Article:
My recent year-end recap, 5,633 Miles in 2019: 5,006 Biking, 627 Walking — My Longest Year Yet!, did not completely capture the immense efforts I put out to reach that biking goal. I don’t say that to brag; it’s just the fact. I began back on October 11th and up to January 8th, I rode for three months, biking every single day. I pedaled on average 22 miles per day. I can assure that is a lot of work, but if I can do it, it’s doable for many people. (For confirmation, check out my Training Log on Strava.) For more numbers and what they mean, do keep on keepin’ on. That’s what I did, and you can, too.
There is no try. Do or do not.Yoda, Star Wars
The main thing to know about what it’s like to bike 90 days in a row without a real rest day is that it’s tiring. I don’t mean just physically, but mentally and emotionally, too. Exhausting, actually! To quote fictional movie super spy Austin Powers taking photographs, “I’m spent!” I didn’t set off to achieve this goal but at some point it occurred to me to ask, How long can I keep this streak going? And I was going for a bigger goal. When it seemed possible, I found ways to get on the bike for those 90 days.
Here in list form are what I find to be some interesting data points:
- Of the 90 days, 8 were under 10 miles
- 14 days were over 30 miles
- 2 rides were over 50 miles
- Most days were broken up into smaller rides, but many weren’t
- It took 202 hours (8 whole days) or 2 hours 15 minutes biking daily
- Elevation gain was 48,113 feet, or just over 9 miles going uphill
- I kept up yoga, walking and writing 30′ or more each of those days
(The days where it appears I did no walk [XT +], I walked after midnight.)
Being car-free means I have to bike or bus, get rides or borrow a car. It’s interesting to note that when I did happen to be loaned a car to go out of town over the holidays, there were days I just didn’t allow myself to drive it even though I wanted to. I think that’s the difference between a casual bicyclist and exerciser and someone like me with goals. If you have a car, you’ll use it because it’s way, Way, WAY easier and convenient. But if you have goals, you have to be able to just say no to being lazy. It’s not simply will power or dedication, it’s something more than that. It’s being able to override your negative thoughts that say “I can’t” or “I don’t wanna.”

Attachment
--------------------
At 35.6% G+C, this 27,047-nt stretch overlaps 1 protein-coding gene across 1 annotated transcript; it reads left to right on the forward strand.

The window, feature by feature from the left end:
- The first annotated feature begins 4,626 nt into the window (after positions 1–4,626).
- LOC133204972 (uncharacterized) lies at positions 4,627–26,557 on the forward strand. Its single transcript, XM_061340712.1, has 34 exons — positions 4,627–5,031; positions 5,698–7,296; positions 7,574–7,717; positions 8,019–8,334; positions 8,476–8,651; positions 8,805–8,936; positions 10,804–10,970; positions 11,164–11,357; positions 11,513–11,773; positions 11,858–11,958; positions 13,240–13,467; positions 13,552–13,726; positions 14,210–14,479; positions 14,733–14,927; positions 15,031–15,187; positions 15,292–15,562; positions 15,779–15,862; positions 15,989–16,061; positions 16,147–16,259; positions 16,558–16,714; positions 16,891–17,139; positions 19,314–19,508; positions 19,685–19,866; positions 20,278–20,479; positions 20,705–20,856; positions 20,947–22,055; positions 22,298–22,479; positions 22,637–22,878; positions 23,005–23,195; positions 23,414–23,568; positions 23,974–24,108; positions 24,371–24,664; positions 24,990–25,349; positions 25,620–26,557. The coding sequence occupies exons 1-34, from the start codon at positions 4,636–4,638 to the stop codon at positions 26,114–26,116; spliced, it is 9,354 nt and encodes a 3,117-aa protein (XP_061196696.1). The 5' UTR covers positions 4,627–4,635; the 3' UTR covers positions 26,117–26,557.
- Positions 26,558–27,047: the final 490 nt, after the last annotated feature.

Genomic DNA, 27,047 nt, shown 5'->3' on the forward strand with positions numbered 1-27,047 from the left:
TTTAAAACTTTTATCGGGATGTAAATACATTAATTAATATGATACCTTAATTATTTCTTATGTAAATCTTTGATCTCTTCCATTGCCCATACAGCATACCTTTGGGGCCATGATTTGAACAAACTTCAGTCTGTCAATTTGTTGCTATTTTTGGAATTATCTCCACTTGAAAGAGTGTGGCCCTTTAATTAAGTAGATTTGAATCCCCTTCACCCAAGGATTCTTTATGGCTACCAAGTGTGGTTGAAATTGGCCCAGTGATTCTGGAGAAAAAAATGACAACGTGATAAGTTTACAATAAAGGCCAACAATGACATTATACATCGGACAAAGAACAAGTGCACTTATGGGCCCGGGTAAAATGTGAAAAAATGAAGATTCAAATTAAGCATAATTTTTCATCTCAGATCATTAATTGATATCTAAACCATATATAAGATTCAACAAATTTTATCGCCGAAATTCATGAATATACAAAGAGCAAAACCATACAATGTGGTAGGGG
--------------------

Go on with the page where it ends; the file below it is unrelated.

This discipline and dedication includes finding ways to keep going on days when you’re tired or not feeling well, it’s bad weather, you have a flat tire or are just very busy. Some of those I addressed in my 5,633 post. I’m not saying it’s always wise or that I’m a better person for accomplishing my goal; plenty of people arrived at my number faster and many doubled it or more. Those people are at different levels,and that’s fine. I just choose to push myself and see what happens. A possible downside is that not letting my muscles truly rest and recuperate could be holding me back from performing better. I’ve written about the importance of rest days here and here. It’s probably time I take my own advice and rest, and I’ve dialed back from 150+ mile weeks.
I’d like to think that some mental toughness has come out of this suffering. And I don’t use that word lightly. There were saddle sores, flat tires in the cold, wind that felt like it blew right through me and might knock me over, close calls with the always perilous traffic, cedar-fever induced sinus infection, assorted aches and pains, tight muscles that a massage therapist couldn’t fully alleviate, and a lot more. There was also time away from family and friends, who were understanding. The point is there are obstacles and trade-offs.
You miss every shot you don’t take.-hockey legend Wayne Gretsky
If I can bike almost 2,000 miles in 90 days — that’s 2/3 of the way across the United States, by the way — what else can I do? A job I dislike? Eat more vegetables and less sugar? Track my calories? Join a gym? Work my ass off learning how to become a freelance writer and then actually doing it and making money? Keep a gratitude journal? Floss? Meditate five minutes before or after yoga? (The last three I am doing.) We shall see. What about you?
The sky’s the limit, within the boundaries of practical considerations. Do your best and in the end, that’s all you can do. But you might surprise yourself and move the needle on what your best is. I sure did. And that line was very, very heavy, but somehow I managed. That’s worth a toot of my own horn, because no one else is tooting it. So I say go for it, and if an older, slow, fathlete like A Dude Abikes has helped inspire you, that’s great. But it’s up to you if you want to go for a goal like mine. Of course you’ll choose your own goals that work for you. I’m pulling for you!
What challenging activity have you done every day for 90 days that seemed impossible to do? Or that you want to try? Tell me about it in the comments.
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